Over the year we adjusted our appraisal of Chesapeake to account for the tumble in oil and natural gas prices. Even with the depressed energy prices of today and little growth in that price as indicated by the futures strip pricing, the company’s non-producing assets have value that is not reflected at all in the stock price. Asset sale transactions in basins where Chesapeake operates helped validate our appraisal. We expect the company will continue to reduce costs while also seeking asset sales at fair prices. We are mindful of the risks associated with commodity companies. Once the debt restructuring was announced, we added to higher parts of the company’s capital structure that became particularly discounted.


  • Longleaf Partners Comments on McDonald’s

    During the quarter, we began exiting our successful investment in global quick service restaurant operator McDonald’s (NYSE:MCD) and completed the sale in the first week of 2016. The stock was a strong contributor for the year, up 31%, and the last three months, up 21%. When we initially purchased the company in late 2014, we believed management could overcome short-term obstacles and turn around same-store sales in certain struggling markets. Additionally, we saw optionality in the value of the company’s real estate assets. Over the course of our investment, McDonald’s hired a new CEO, Steve Easterbrook, a move welcomed by investors. His plan to revive the business both operationally and structurally helped drive the stock price. Although management and the board decided not to monetize the real estate assets, the stock price reached our appraised value in an unexpectedly short period. Over the year plus that we owned the stock, it gained 34% and was among the strongest contributors to performance. We appreciate the board’s and management’s solid execution. We hope that Mr. Market gives us an opportunity to partner with them in the future.

    From Longleaf Partners Fund 4th quarter commentary.


  • Longleaf Partners Comments on CK Hutchison

    CK Hutchison (HKSE:00001), a conglomerate comprised of the non-real estate businesses from the June merger between Cheung Kong and its subsidiary, Hutchison Whampoa, returned 23% during 2015 when combined with Cheung Kong Property. The corporate transaction helped remove holding company discounts and clarify business line exposures by splitting the conglomerate between the property business (Cheung Kong Property Holdings) and the non-property business (CK Hutchison Holdings). The transaction is likely to be viewed as a seminal event leading to improved governance and structure for other complex conglomerates in Asia. Chairman Li Ka-shing and his son, Victor Li, have demonstrated a track record of building businesses and buying and selling assets at compelling values.

    From Longleaf Partners Fund 4th quarter commentary.


  • Longleaf Partners Comments on Wynn Resorts

    Another notable contributor in the quarter, Wynn Resorts (NASDAQ:WYNN), the luxury gaming and hotel company with prime real estate in Las Vegas, Boston, and Macau, was up 31% but down 47% since we first added the position earlier in the year. The stock became deeply discounted as China’s anti-corruption campaign pressured revenues in Macau where Wynn is among six current operators and is scheduled to open the Wynn Palace in Cotai in June 2016. During the recent quarter, Macau sentiment began to turn as revenues stabilized. CEO Steve Wynn demonstrated his commitment and confidence in the business, purchasing over one million shares in early December and bringing his stake in the company to nearly 11%. Year-over-year comparable gross gaming revenues should improve in 2016, and Wynn cash flow will be bolstered with the Cotai property coming online. Longer term, we believe the company can generate impressive returns. Macau revenues from mass and premium mass visitors should grow with added non-gaming attractions, needed hotel room supply, and infrastructure improvements that bolster arrivals. Additionally, the Wynn Everett is in early site preparation with a strategic location just outside of Boston, but its value is not reflected in the stock price because it is several years from opening. Opportunities to partner with proven value creators like Steve Wynn at such a large discount to our appraised value exist over time, but rarely do we see one where the near-term market extrapolations are so distinct from the long-term earnings power of the company.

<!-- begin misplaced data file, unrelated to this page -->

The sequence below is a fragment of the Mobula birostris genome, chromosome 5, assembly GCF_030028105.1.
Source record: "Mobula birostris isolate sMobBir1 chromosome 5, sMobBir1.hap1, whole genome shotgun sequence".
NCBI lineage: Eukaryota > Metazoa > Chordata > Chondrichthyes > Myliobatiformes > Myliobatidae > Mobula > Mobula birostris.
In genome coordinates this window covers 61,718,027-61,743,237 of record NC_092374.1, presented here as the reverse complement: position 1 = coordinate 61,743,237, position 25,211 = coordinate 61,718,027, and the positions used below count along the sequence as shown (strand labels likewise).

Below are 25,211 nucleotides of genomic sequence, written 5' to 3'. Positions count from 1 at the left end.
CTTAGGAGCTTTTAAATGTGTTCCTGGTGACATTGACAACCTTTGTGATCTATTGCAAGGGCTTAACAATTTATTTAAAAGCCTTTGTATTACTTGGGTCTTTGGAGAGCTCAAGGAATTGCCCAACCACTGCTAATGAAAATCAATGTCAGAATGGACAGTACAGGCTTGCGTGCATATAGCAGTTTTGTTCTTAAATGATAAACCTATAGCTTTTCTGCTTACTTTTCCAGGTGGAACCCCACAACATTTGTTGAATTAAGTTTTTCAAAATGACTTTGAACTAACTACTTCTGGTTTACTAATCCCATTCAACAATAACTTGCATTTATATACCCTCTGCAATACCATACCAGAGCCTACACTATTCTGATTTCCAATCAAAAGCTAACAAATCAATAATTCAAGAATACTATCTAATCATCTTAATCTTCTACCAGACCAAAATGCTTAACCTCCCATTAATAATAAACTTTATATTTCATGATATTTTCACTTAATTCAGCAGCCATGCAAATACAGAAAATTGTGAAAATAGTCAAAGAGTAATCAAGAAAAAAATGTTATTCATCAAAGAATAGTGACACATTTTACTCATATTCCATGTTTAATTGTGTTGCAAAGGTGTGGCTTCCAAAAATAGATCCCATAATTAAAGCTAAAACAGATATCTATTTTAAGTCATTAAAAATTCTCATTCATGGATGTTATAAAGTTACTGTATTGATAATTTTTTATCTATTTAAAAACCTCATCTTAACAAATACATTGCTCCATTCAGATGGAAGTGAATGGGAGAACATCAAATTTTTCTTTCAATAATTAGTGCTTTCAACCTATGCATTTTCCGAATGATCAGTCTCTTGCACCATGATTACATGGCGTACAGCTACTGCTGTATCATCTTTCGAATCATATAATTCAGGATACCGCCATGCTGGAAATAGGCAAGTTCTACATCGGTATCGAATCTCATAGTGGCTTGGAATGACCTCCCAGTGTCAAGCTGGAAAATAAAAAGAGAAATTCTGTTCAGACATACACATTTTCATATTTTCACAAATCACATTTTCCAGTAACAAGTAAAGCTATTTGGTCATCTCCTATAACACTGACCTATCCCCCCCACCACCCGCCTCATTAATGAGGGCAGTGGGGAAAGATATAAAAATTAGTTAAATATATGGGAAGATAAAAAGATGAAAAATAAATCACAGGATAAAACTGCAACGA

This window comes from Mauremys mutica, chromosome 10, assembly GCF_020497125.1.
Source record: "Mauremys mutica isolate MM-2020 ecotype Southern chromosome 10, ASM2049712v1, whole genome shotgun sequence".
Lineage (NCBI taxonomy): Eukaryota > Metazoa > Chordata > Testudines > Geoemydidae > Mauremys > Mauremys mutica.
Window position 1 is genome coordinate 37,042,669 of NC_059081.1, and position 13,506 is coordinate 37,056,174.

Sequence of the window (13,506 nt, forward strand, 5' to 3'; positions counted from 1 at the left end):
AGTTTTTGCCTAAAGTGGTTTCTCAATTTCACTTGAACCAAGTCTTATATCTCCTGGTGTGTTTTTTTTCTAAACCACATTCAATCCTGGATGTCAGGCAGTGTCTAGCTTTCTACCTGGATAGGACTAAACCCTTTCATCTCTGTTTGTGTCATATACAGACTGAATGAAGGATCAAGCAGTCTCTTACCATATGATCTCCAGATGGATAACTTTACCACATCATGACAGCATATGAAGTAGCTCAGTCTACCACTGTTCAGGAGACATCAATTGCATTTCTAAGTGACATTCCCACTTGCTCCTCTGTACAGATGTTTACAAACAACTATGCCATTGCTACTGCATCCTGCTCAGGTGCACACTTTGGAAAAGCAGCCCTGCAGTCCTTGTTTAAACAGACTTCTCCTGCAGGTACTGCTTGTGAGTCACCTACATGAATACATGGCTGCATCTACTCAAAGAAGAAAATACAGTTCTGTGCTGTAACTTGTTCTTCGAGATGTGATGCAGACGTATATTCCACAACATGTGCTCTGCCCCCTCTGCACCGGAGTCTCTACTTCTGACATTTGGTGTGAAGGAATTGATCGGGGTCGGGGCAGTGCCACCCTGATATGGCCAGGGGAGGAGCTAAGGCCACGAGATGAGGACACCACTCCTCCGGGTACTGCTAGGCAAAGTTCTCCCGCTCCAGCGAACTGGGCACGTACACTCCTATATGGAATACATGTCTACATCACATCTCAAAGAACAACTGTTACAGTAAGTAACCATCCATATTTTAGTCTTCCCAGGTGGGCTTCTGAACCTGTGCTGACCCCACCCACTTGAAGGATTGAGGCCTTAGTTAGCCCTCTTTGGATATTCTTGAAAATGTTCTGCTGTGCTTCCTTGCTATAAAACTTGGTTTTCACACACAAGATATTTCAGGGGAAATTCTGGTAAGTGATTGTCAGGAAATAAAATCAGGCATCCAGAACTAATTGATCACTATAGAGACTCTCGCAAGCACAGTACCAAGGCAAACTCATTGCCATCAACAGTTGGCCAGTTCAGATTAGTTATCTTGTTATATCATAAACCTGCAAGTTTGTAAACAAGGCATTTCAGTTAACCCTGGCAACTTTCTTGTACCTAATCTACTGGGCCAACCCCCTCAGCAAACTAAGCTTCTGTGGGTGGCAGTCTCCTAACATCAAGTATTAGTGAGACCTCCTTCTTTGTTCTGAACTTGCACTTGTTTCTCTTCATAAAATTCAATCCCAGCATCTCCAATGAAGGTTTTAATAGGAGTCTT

From Longleaf Partners Fund 4th quarter commentary.


  • Longleaf Partners Comments on Alphabet

    Alphabet (NASDAQ:GOOGL) (formerly named Google) gained 51% for the year on the back of a 25% rise in the fourth quarter. The company reported strong revenue growth year-over-year across the U.S., U.K., and the rest of the world. The bear case that the move to mobile search would be detrimental to revenues and market share seemed to fade. Mobile queries now outnumber desktop queries in important countries, and mobile revenue per click is improving. Alphabet segment YouTube’s growth remained strong, and the company announced a new pay tier named Red. Disclosure should improve with new reporting of segments in January. During the fourth quarter, a new share buyback program was authorized, further affirming the company’s attention to capital allocation.

    From Longleaf Partners Fund 4th quarter commentary.


  • Longleaf Partners Comments on Level 3 Communications